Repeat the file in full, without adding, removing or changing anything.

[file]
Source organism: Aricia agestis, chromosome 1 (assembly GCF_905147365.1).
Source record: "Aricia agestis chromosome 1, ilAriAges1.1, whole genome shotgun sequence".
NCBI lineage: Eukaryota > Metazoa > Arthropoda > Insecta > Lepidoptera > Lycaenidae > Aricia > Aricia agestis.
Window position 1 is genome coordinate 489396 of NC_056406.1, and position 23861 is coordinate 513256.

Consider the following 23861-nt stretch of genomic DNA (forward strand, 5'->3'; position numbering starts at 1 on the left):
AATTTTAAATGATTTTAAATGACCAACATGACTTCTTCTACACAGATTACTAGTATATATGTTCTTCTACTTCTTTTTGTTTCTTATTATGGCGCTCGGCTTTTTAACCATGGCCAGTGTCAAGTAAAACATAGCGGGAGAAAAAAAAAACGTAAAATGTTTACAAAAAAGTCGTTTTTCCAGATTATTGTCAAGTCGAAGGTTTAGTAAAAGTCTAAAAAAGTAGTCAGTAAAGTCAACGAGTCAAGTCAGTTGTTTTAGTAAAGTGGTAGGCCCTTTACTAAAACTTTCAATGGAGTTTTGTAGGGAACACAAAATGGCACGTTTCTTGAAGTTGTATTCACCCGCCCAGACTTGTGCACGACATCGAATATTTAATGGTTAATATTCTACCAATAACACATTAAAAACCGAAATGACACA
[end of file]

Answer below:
Source organism: Aricia agestis, chromosome 1 (assembly GCF_905147365.1).
Source record: "Aricia agestis chromosome 1, ilAriAges1.1, whole genome shotgun sequence".
NCBI lineage: Eukaryota > Metazoa > Arthropoda > Insecta > Lepidoptera > Lycaenidae > Aricia > Aricia agestis.
Window position 1 is genome coordinate 489396 of NC_056406.1, and position 23861 is coordinate 513256.

Consider the following 23861-nt stretch of genomic DNA (forward strand, 5'->3'; position numbering starts at 1 on the left):
AATTTTAAATGATTTTAAATGACCAACATGACTTCTTCTACACAGATTACTAGTATATATGTTCTTCTACTTCTTTTTGTTTCTTATTATGGCGCTCGGCTTTTTAACCATGGCCAGTGTCAAGTAAAACATAGCGGGAGAAAAAAAAAACGTAAAATGTTTACAAAAAAGTCGTTTTTCCAGATTATTGTCAAGTCGAAGGTTTAGTAAAAGTCTAAAAAAGTAGTCAGTAAAGTCAACGAGTCAAGTCAGTTGTTTTAGTAAAGTGGTAGGCCCTTTACTAAAACTTTCAATGGAGTTTTGTAGGGAACACAAAATGGCACGTTTCTTGAAGTTGTATTCACCCGCCCAGACTTGTGCACGACATCGAATATTTAATGGTTAATATTCTACCAATAACACATTAAAAACCGAAATGACACA